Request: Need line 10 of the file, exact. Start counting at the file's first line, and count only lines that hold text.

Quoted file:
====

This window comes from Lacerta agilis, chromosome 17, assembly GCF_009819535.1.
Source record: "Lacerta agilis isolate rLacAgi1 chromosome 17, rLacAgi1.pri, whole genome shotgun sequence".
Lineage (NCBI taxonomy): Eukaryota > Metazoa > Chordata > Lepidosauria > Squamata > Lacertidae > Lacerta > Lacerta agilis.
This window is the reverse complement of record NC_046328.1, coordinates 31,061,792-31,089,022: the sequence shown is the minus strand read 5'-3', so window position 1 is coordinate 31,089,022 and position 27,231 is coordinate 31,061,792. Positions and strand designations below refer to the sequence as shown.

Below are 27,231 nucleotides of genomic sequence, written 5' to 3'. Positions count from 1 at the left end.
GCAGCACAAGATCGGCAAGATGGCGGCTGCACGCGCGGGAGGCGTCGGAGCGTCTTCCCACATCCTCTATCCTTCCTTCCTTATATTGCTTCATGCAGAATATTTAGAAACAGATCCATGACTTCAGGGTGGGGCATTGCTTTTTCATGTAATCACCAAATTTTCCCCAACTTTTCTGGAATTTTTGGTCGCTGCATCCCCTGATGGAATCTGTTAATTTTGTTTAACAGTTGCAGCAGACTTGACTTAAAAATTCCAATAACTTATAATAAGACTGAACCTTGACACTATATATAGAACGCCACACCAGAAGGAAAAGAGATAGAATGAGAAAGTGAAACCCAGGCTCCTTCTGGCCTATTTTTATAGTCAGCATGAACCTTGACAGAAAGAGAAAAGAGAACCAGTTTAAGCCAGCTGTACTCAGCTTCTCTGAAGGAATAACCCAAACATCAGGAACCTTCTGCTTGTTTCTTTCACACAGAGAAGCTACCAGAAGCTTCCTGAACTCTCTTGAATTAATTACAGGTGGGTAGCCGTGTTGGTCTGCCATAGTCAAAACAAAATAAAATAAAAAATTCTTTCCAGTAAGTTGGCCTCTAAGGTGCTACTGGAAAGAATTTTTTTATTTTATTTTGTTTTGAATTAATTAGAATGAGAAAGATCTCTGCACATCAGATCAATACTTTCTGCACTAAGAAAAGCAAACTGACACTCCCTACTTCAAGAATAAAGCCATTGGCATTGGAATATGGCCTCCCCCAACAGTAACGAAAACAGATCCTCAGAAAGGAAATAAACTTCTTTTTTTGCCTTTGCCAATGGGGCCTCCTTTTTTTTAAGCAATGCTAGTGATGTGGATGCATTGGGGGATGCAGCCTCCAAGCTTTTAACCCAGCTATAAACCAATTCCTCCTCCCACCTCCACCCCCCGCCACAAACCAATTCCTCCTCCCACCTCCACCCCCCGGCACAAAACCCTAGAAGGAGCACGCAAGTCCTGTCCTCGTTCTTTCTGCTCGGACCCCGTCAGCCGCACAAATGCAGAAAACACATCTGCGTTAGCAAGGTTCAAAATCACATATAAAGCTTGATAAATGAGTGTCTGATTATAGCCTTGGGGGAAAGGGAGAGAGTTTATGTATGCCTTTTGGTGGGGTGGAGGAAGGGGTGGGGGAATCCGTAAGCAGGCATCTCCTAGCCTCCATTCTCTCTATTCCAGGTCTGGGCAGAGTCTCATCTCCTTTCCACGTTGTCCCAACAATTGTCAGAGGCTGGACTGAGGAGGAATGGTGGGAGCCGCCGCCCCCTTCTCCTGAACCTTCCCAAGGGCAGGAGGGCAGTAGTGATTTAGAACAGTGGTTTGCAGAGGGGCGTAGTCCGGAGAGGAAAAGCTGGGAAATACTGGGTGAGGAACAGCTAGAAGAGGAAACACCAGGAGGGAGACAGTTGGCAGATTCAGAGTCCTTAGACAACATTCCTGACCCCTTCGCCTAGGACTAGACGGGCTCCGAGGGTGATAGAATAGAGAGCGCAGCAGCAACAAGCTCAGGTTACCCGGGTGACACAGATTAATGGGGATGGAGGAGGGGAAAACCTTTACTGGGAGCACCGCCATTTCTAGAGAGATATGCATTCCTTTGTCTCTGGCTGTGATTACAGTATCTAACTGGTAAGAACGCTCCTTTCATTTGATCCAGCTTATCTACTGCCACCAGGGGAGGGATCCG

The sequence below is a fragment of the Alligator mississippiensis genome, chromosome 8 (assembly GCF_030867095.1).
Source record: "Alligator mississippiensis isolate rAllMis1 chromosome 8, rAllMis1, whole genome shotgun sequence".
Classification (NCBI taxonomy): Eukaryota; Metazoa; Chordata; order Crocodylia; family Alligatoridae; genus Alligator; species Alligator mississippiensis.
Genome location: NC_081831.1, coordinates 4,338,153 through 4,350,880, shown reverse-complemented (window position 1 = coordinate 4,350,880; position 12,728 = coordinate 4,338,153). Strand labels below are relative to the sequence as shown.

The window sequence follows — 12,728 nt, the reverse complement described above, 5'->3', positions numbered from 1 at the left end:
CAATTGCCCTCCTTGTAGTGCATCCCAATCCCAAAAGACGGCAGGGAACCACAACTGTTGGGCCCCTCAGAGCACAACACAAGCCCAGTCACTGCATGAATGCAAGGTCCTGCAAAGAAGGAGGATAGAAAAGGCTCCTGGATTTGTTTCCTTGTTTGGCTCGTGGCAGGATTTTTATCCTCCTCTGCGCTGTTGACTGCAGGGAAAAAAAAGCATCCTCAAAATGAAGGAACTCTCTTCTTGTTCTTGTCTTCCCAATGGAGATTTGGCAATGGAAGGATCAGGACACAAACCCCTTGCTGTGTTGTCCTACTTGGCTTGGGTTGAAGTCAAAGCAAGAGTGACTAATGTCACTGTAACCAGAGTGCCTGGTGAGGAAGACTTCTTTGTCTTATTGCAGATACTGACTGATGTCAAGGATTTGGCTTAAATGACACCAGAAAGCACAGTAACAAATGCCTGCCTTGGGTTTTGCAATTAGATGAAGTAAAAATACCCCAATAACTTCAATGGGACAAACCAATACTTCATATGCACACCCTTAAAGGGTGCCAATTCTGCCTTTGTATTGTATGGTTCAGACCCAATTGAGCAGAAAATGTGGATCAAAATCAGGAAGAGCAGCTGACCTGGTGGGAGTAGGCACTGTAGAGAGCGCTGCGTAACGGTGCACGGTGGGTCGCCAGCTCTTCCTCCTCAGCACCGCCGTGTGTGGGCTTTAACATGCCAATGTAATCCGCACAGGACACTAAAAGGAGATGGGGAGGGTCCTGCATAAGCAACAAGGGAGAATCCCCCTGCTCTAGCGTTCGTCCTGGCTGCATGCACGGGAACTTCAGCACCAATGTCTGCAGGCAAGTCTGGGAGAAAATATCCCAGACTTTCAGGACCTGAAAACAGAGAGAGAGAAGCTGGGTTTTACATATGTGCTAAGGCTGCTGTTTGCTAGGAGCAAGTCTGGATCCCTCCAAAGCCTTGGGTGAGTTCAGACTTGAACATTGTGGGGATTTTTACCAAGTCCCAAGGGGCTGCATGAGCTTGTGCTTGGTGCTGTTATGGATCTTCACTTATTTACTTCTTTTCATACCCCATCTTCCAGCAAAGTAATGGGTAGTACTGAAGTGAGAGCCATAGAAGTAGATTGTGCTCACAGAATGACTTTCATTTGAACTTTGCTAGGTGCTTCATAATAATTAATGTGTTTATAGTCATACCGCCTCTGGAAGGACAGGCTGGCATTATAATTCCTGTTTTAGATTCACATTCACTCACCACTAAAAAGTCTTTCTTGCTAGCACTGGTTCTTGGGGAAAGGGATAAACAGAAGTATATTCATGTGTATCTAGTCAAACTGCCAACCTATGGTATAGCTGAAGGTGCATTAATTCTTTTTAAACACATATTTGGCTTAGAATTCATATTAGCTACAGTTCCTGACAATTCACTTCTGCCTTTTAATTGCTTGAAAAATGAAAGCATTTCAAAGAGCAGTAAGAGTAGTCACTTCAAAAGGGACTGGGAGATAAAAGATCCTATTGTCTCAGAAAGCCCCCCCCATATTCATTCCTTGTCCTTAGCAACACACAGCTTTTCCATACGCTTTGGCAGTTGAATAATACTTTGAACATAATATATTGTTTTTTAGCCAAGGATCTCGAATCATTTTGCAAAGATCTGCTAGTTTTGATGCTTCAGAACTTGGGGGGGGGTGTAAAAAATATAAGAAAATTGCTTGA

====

Genome location: NC_081831.1, coordinates 4,338,153 through 4,350,880, shown reverse-complemented (window position 1 = coordinate 4,350,880; position 12,728 = coordinate 4,338,153). Strand labels below are relative to the sequence as shown.